Features

Frequency

Percentage

P value

Gender

Male

60

46.15%

0.182

Female

70

53.85%

Age group

00–10

8

6.15%

0.000

11–20

16

12.31%

21–40

56

43.08%

41–60

42

32.31%

> 60

8

6.15%

Specimen type

Pus

44

33.85%

0.000

Urine

76

58.46%

Wound

10

7.69%

Clinical features

UTI

76

58.46%

0.000

SSIs

44

33.85%

PIs

10

7.69%

 

Table II.- Frequency distribution of ESBLs producing C. freundii in clinical isolates (n=130).

Features

ESBLs positive n=28

ESBLs negative n=102

P value

Gender

Male

10 (35.71%)

50 (49.02%)

0.211

Female

18 (64.29%)

52 (50.98%)

Age group

00 – 10

0

8 (7.84%)

0.178

11 – 20

4 (14.28%)

12 (11.76%)

21 – 40

16 (57.14%)

40 (39.22%)

41 – 60

8 (28.57%)

34 (33.33%)

> 60

0

8 (7.84%)

Specimen type

Pus

10 (35.71%)

32 (31.37%)

0.094

Urine

14 (50%)

66 (64.71%)

Wound

4 (14.29%)

4 (3.92%)

Clinical features

UTI

14 (50%)

64 (62.75%)

0.107

SSIs

10 (35.71%)

34 (33.33%)

PIs

4 (14.29%)

4 (3.92%)

 

Table III.- Frequency distribution of MBLs producing C. freundii in clinical isolates (n=130).

Features

MBL positive

n=10

MBL negative

n=120

P value

Gender

Male

4 (40%)

56(46.66%)

0.685

Female

6(60%)

64(53.33%)

Age Group

00 – 10

0

8 (6.66%)

0.261

11 – 20

0

16 (13.33%)

21 – 40

4 (40%)

52 (43.33%)

41 – 60

6 (60%)

36 (30%)

> 60

0

8 (6.66%)

Specimen type

Pus

4 (40%)

38 (31.67%)

0.597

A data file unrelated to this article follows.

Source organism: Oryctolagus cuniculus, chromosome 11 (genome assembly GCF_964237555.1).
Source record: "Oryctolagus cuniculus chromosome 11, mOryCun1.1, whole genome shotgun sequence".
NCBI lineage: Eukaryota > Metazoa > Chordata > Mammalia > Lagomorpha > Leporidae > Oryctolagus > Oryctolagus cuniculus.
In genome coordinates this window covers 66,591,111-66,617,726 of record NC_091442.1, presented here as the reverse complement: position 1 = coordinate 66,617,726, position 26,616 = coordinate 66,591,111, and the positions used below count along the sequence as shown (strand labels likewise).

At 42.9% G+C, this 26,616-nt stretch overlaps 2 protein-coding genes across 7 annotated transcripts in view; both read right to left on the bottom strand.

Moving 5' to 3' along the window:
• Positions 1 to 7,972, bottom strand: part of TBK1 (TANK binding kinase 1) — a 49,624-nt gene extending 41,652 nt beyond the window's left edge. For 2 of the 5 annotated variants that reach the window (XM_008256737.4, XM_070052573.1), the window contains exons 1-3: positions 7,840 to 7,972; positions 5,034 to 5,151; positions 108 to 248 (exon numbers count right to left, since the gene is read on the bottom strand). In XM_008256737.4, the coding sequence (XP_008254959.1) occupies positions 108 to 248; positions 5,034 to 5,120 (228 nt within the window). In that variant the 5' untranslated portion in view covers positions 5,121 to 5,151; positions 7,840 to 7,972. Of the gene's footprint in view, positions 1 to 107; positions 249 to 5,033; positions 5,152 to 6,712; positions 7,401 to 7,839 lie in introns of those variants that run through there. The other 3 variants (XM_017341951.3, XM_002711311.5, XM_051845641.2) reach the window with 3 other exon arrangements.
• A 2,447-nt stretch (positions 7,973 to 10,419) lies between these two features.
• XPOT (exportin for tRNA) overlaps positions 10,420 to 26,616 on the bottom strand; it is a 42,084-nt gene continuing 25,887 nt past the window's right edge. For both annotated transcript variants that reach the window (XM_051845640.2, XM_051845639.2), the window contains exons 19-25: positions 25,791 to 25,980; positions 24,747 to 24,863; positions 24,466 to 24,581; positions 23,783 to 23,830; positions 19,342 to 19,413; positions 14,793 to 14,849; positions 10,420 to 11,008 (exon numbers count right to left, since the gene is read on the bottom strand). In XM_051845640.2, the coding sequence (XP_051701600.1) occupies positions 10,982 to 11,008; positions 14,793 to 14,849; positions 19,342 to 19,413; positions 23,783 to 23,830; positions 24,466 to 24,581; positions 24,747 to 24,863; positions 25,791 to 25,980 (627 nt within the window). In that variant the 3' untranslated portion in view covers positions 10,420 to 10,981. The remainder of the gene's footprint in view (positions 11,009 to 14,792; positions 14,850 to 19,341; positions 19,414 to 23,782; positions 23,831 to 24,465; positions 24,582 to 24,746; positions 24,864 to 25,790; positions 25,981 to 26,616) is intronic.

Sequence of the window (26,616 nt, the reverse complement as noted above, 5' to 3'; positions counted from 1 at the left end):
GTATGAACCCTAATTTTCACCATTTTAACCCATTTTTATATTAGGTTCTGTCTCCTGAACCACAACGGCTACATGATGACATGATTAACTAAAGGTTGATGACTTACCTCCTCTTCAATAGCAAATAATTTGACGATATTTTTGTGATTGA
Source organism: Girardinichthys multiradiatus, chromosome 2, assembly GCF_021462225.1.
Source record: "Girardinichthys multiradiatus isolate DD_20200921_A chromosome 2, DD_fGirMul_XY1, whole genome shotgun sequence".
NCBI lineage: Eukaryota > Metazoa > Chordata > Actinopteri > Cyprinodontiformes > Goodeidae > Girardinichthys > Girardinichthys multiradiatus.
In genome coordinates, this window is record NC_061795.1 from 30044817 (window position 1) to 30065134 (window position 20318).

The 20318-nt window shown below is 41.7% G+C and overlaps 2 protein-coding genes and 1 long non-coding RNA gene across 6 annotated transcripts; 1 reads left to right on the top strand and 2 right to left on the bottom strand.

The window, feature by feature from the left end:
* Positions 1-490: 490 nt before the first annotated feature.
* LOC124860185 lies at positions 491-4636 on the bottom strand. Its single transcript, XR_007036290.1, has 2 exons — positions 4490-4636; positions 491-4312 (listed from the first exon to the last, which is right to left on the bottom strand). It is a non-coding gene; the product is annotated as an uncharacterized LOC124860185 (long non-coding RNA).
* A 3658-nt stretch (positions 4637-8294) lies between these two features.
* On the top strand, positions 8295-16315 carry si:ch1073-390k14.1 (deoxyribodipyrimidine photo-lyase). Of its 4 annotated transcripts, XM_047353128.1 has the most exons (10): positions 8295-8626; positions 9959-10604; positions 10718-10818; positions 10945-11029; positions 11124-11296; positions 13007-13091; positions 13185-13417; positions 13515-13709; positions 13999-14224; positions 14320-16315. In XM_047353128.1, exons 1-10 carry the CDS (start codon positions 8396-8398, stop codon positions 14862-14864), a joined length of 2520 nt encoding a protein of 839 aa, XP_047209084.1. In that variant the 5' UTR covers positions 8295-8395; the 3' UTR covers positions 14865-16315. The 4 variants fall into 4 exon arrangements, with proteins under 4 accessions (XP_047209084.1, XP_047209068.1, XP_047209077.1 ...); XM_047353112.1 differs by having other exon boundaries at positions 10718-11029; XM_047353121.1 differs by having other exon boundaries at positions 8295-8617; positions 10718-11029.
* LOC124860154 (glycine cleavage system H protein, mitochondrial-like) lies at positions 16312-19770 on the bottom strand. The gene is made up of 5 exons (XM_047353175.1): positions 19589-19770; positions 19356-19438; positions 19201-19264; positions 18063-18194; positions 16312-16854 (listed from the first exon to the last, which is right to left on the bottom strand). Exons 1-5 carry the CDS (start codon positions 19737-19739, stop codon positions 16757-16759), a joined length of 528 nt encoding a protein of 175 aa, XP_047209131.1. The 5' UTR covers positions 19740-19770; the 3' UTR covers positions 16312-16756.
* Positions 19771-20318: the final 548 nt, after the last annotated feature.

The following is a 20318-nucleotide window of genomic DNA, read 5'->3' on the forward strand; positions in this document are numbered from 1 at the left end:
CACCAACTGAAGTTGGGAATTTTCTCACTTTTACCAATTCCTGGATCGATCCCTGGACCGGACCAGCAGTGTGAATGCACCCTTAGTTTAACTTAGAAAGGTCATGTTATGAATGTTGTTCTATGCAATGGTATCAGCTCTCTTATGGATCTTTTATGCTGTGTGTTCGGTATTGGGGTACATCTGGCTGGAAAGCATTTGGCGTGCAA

Urine

6 (60%)

72 (60%)

Wound

0

10 (8.33%)

Clinical features

UTI

6 (60%)

70 (58.33%)

0.619

SSIs

4 (40%)

40 (33.33%)

PIs

0

10 (8.33%)

 

Frequency of metallo-β-lactamase

A total of 10 (7.69%) MBL-producers were detected among all 130 isolates. Amongst these, 4 (40%) were recovered from males population and 6 (60%) were from females, while 8 were from admitted patients and 2 were from OPD patients. The highest prevalence of MBLs producers was detected in the age group of 41-60 years (60%) while the lowest prevalence was recorded in the age group of 21-40 years which is 40% as shown in Table III.

Antimicrobial susceptibility profile

A total of 12 various classes of antibiotics were tested against all these isolates. Results showed that tygacil (TGC) and colistin (CO) showed 100% susceptibility against the ESBL positive isolates followed by amikacin (AK), meropenum (MEM) and piperacillin-tazobactam (TZP) 57.14%), while the highest resistivity pattern was observed in trimethoprim-sulphamethoxazole (SXT) (78.57%) followed by levofloxacin (LEV) (71.42%), CH (64.29%) and TZP (42.86%) as shown in Table IV. Statistical analysis showed that there was significant difference among the ESBL positive and negative isolates against MEM, TZP and doxycycline (DO). A significant number of ESBL-producing C. freundii isolates were resistant to the above three antibiotics as compared to the non-ESBL producers.

 

Table IV.- Antibiotic resistance among ESBLs producing C. freundii in clinical isolates (n=130).

Antibiotics

ESBLs positive

n=28

ESBLs negative

n=102

P value

SCF

Sensitive

20 (71.42%)

88 (86.27%)

0.063

Resistant

8 (28.57%)

14 (13.72%)

TZP

Sensitive

16 (57.14%)

84(82.35%)

0.005

Resistant

12 (42.86%)

18(17.65%)

MEM

Sensitive

18 (64.29%)

92(90.20%)

0.001

Resistant

10 (35.71%)

10(9.80%)

AK

Sensitive

18 (64.29%)

80(78.43%)

0.124

Resistant

10 (35.71%)

22(21.57%)

DO

Sensitive

18 (64.29%)

30(29.41%)

0.001

Resistant

10 (35.71%)

72(70.59%)

CIP